Saturday, February 6, 2010

Community 1.15: "Romantic Expressionism"

“You know what I don’t get? He never wears a shirt. He never wears shoes. Why hasn’t he died from lack of service?”


“Romantic Expressionism” was, overall, a cute and entertaining episode. Cute isn’t usually an adjective I would use to describe “Community,” but I think it’s apt for this particular episode. It was cute to see Jeff and Britta embrace their roles as the “parents” of the study group in an attempt to save Annie’s reputation. It was cute to see Annie so smitten with Vaughn at the end of the episode, and it was cute to see the rest of the group finally approve of that. I wouldn’t exactly describe the rest of the episode as cute, but it was fairly entertaining and made me laugh more than some other episodes of “Community.” Overall, I think it was one of the show’s better efforts.

Jeff and Britta are walking to class or study group or some such when they come across Annie hanging out with Britta’s hippie-wannabe ex boyfriend Vaughn. Vaughn is flirting shamelessly with Annie, composing songs for her and everything, and Annie, despite her lingering high school crush on Troy, is definitely responding to it. Neither Jeff nor Annie are especially thrilled to see this. They both claim it’s because they think Vaughn is bad for Annie. As Jeff explains it, Vaughn is Annie’s gateway to even douchier guys…like Starburns. At first Britta is a little reluctant, but she eventually agrees that the two of them need to hatch a scheme to keep Annie and Vaughn apart. Actually, it’s Starburns who ultimately convinces Britta that resorting to scheming would be a good idea. He makes some lewd comments about Annie and unknowingly proves Jeff’s point.

Jeff and Britta decide that the best way to take Annie’s focus away from Vaughn is to exploit her long-time feelings for Troy. Although Jeff and Britta’s plan certainly isn’t the kindest way they could go about achieving their goal, it was nice to see how protective they are of Annie. It’s nice to see how close the study group has grown. It turns out that Troy had been hung up on the mess Annie was in high school and has been unable to see her as the young woman she has become. Jeff and Britta try to make Troy see Annie differently, and thanks to Jeff whispering a description of Annie as she is now into Troy’s ear (only mildly creepy), Troy takes the bait.

The plan ends up failing miserably. Troy tries to flirt with Annie while Annie is hanging out with Vaughn, and Troy tells Vaughn that Annie has had a thing for him since high school. This upsets the hilariously fragile Vaughn, and he storms off. Annie is not happy with Troy, either. She thinks Troy’s efforts are too little, too late. She was trying to move on, and she really likes Vaughn. She is furious that Troy is ruining her attempt at moving on and being happy. Troy lashes out and says that Jeff and Britta were the ones who convinced him to do what he did.

The result of all this is a scene involving the entire study group that is funny at first, but becomes a bit too awkward and creepy. Britta reveals that the real reason she was upset was because she didn’t like seeing her friend with her ex boyfriend. There’s speculation that Jeff was really upset because of some weird feelings for Annie. The idea is then brought up that what really makes the study group different from a family is that there isn’t some sort of prohibition on anybody having feelings for anybody else. This results in a lot of awkward glances among the group. It was funny at first, but it just went on too long. One awkward glance from each character would have been enough to earn the laugh.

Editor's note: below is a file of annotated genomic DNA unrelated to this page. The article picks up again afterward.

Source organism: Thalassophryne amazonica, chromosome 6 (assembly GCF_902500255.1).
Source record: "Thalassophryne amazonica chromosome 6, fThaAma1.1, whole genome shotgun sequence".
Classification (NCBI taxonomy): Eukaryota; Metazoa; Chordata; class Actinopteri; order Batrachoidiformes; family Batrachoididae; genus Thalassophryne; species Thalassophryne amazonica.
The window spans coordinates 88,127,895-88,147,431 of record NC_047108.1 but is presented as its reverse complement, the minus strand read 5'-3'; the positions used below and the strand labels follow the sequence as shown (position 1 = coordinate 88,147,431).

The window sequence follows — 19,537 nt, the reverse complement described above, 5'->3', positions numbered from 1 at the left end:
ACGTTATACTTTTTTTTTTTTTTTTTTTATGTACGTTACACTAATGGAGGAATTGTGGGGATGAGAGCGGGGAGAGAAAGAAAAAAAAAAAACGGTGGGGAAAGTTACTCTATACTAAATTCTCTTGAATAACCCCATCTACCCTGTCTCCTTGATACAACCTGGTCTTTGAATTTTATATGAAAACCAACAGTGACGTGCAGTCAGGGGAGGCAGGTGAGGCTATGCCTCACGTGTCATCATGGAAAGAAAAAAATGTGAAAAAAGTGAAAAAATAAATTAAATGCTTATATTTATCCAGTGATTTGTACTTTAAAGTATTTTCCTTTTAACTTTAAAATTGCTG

The B story of the episode wasn’t really at all connected to the A story, by either a common theme or a common event, but it was amusing enough. Troy and Abed regularly get together to snark on bad movies Mystery Science Theater 3000 style. They decide to invite Shirley to their next gathering, and Pierce ends up inviting himself once he finds out about it. The movie this time is called “Kickpuncher,” and Pierce is terrible at snarking on it. He’s so bad that everybody else tries to discourage him from attending the next gathering, a screening of “Kickpuncher 2.”

Never one to be discouraged, Pierce decides that the way to win over the rest of the group is to have his snark pre-written for him by Greendale’s sketch comedy troupe. That particular scene relies on humor that is a bit insider-y, particularly sending up the TV writers’ room. I wonder if the humor requires some knowledge of how TV is made to appreciate. When he arrives at Abed’s dorm room, Pierce finds out that the group has decided to snark on a different bad movie that night, a movie starring Tom Selleck. Pierce concocts an elaborate lie about his brother being killed on the set of the Tom Sellek movie to get the group to switch their plans back to “Kickpuncher 2.”

The group instantly realizes that Pierce had pre-written snark when he delivers one zinger after another in rapid succession…after just the first line of the movie. The rest of the group (which includes Señor Chang in a rare non-obnoxious appearance) proceeds to tell Pierce that he just plain isn’t funny. Pierce proves them wrong- sort of. An unfortunate but well timed fall shows that Pierce might, if nothing else, have some physical comedy chops.

At the end of the episode, Vaughn has a change of heart about Annie. He wants her back, and he has composed a new song to prove it. Jeff and Britta see Vaughn’s sincerity and finally sort-of approve of Annie dating him. The whole group looks on and smiles as Annie runs to Vaughn and gives him a hug. The ending was a bit saccharine for my taste, but it was kind of unexpected. Mostly because I didn’t think “Community” usually went for saccharine. As long as it’s not a trend, I’m good with it.

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